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Finding Authenticity for a Post-Christian Generation

Mark Johnson

Mark Johnson is the Supervising Chaplain at AngChap – the Anglican Chaplaincy at Victoria University in Wellington. As a Chaplain his job description is to offer pastoral and other practical support to any who need it, and to nurture the spirituality of Christian students and staff. Mark sees his job as to “embody, proclaim and enact the life that Jesus talked about – a life well lived.”

But Mark’s background for the job of chaplain is unconventional. Before coming to New Zealand three years ago Mark was pastor at the Salvage Yard Church in Minneapolis – a church that began as a Bible study group designed for unchurched, atheist and agnostic young people.

Mark says he felt the call into ministry and started off working with young people at a traditional church in the suburbs of Minneapolis. But he says he saw kids that would not come to youth group and was moved to start a group for those young people in an old abandoned funeral home in the city.

Mark says this group included young people who could be described as being part of a post-Christian youth culture.  “Most of the kids wouldn’t have had much experience with any kind of church and if they did – it was speaking a language they didn’t understand.” Many of them also had issues with drugs.

Mark JohnsonThe church grew in a community of believers that sought to rescue and restore people in the Christian message and send them out into the community. Mark spent nearly 17 years with that ministry.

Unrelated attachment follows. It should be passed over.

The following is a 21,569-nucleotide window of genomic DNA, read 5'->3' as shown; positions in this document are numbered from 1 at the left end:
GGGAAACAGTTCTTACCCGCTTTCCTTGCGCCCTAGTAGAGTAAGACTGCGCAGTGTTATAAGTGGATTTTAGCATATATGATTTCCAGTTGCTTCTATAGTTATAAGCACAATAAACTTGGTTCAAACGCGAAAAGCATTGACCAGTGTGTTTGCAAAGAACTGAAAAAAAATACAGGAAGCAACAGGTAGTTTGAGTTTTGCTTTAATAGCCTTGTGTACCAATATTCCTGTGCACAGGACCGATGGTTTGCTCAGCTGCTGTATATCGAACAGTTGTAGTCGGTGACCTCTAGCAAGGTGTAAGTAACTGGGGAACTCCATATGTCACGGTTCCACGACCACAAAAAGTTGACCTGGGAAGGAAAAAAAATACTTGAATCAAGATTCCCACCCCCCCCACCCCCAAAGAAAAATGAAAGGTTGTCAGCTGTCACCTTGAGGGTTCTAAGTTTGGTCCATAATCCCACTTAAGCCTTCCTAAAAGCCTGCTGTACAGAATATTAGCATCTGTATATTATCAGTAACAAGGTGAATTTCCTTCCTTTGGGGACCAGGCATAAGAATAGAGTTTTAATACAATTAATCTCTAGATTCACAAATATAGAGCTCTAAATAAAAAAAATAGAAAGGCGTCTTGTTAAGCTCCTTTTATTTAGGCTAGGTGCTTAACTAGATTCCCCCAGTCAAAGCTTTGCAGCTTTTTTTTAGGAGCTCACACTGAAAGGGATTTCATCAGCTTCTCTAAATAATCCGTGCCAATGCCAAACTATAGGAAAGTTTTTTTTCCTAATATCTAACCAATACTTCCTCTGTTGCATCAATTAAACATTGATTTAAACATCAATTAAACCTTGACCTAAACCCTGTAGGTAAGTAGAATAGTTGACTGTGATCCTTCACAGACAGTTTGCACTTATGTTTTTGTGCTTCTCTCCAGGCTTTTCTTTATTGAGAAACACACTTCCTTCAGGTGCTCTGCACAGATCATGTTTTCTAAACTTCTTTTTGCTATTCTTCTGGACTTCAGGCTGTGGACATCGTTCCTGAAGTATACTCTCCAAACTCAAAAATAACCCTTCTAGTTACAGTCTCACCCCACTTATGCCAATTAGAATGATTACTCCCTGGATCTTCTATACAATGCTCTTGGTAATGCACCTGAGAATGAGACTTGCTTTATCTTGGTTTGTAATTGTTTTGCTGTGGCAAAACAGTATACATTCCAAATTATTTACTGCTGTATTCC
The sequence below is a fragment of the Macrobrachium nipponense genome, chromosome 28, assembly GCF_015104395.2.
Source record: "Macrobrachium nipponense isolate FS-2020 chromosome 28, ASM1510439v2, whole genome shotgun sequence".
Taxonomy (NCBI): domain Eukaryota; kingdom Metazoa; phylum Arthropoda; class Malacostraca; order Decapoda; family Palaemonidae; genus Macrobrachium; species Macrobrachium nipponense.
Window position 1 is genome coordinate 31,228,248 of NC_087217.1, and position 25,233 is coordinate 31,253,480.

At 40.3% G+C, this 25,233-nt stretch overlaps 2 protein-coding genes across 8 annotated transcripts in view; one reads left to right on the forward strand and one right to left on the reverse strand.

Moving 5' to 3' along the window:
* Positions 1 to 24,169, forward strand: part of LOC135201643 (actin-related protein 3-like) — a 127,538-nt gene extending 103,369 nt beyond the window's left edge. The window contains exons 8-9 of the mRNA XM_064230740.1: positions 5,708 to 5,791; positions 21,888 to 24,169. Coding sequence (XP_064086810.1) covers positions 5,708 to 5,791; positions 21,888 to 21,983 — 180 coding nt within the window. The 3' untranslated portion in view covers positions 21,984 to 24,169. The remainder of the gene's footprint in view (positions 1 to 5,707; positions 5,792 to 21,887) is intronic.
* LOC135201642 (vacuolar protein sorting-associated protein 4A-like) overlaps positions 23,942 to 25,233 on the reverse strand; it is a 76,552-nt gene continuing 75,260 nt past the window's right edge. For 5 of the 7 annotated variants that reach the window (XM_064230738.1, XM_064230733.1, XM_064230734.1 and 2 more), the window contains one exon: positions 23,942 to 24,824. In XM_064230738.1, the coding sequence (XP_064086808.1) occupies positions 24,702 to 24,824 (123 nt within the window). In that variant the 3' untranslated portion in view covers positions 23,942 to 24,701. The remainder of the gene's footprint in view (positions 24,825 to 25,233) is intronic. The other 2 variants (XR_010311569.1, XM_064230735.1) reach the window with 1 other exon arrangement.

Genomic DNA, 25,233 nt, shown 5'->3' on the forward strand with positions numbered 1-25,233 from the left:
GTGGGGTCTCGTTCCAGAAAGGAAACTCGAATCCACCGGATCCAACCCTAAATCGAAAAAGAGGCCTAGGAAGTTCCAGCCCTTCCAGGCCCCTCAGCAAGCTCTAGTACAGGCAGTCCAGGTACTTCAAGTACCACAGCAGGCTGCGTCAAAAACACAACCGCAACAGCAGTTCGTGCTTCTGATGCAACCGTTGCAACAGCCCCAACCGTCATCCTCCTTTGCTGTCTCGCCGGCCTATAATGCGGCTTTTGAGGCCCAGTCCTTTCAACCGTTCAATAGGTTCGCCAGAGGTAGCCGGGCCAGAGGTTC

Mark moved to Wellington three years ago with his New Zealand born wife and took up the chaplaincy role Victoria University.  He says the university environment is secular. “Chaplains grew out of a world where there was this assumption everybody was a Christian and you just come along people and give them advice every now and then.  We don’t live in that world anymore.”

Nowadays Mark says he is often encountering students with little or no knowledge about Christianity. “They don’t know the story. They may see the residue and the symbols but not the story.” But he says students still have an ache to make a difference and an ache for the Kingdom of God. He says the challenge for the established institutional Christian churches is to get back to their roots and become communities in a real sense. “This younger generation want authenticity; they want a real community of believers. They need to see that before they’ll want to be part of any kind of Sunday morning thing.”